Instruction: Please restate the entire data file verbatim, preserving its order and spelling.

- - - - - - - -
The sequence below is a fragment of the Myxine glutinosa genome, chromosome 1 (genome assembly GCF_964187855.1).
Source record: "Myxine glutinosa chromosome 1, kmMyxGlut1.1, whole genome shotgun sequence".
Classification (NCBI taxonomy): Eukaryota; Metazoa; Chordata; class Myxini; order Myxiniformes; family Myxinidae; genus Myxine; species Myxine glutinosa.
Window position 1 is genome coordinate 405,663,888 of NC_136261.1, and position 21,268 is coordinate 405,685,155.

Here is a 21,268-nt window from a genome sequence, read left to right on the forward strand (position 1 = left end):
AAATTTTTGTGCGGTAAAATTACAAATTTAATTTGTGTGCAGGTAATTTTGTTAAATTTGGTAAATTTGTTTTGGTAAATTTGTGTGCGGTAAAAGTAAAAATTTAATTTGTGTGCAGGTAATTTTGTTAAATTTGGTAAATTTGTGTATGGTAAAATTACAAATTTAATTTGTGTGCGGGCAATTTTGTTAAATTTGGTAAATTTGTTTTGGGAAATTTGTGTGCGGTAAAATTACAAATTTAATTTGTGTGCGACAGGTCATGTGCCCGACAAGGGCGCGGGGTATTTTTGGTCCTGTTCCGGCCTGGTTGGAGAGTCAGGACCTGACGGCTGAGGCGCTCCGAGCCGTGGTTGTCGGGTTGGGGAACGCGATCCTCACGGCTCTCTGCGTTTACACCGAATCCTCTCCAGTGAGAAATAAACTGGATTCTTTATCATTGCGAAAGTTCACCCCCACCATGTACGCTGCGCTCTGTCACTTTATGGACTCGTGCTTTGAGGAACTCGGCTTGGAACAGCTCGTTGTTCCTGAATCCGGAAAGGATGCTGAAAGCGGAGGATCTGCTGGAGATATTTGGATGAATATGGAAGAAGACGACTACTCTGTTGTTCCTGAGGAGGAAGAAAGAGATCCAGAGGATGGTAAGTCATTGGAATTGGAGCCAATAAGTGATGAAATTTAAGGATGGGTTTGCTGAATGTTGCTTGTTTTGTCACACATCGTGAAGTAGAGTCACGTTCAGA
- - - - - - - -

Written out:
The sequence below is a fragment of the Myxine glutinosa genome, chromosome 1 (genome assembly GCF_964187855.1).
Source record: "Myxine glutinosa chromosome 1, kmMyxGlut1.1, whole genome shotgun sequence".
Classification (NCBI taxonomy): Eukaryota; Metazoa; Chordata; class Myxini; order Myxiniformes; family Myxinidae; genus Myxine; species Myxine glutinosa.
Window position 1 is genome coordinate 405,663,888 of NC_136261.1, and position 21,268 is coordinate 405,685,155.

Here is a 21,268-nt window from a genome sequence, read left to right on the forward strand (position 1 = left end):
AAATTTTTGTGCGGTAAAATTACAAATTTAATTTGTGTGCAGGTAATTTTGTTAAATTTGGTAAATTTGTTTTGGTAAATTTGTGTGCGGTAAAAGTAAAAATTTAATTTGTGTGCAGGTAATTTTGTTAAATTTGGTAAATTTGTGTATGGTAAAATTACAAATTTAATTTGTGTGCGGGCAATTTTGTTAAATTTGGTAAATTTGTTTTGGGAAATTTGTGTGCGGTAAAATTACAAATTTAATTTGTGTGCGACAGGTCATGTGCCCGACAAGGGCGCGGGGTATTTTTGGTCCTGTTCCGGCCTGGTTGGAGAGTCAGGACCTGACGGCTGAGGCGCTCCGAGCCGTGGTTGTCGGGTTGGGGAACGCGATCCTCACGGCTCTCTGCGTTTACACCGAATCCTCTCCAGTGAGAAATAAACTGGATTCTTTATCATTGCGAAAGTTCACCCCCACCATGTACGCTGCGCTCTGTCACTTTATGGACTCGTGCTTTGAGGAACTCGGCTTGGAACAGCTCGTTGTTCCTGAATCCGGAAAGGATGCTGAAAGCGGAGGATCTGCTGGAGATATTTGGATGAATATGGAAGAAGACGACTACTCTGTTGTTCCTGAGGAGGAAGAAAGAGATCCAGAGGATGGTAAGTCATTGGAATTGGAGCCAATAAGTGATGAAATTTAAGGATGGGTTTGCTGAATGTTGCTTGTTTTGTCACACATCGTGAAGTAGAGTCACGTTCAGA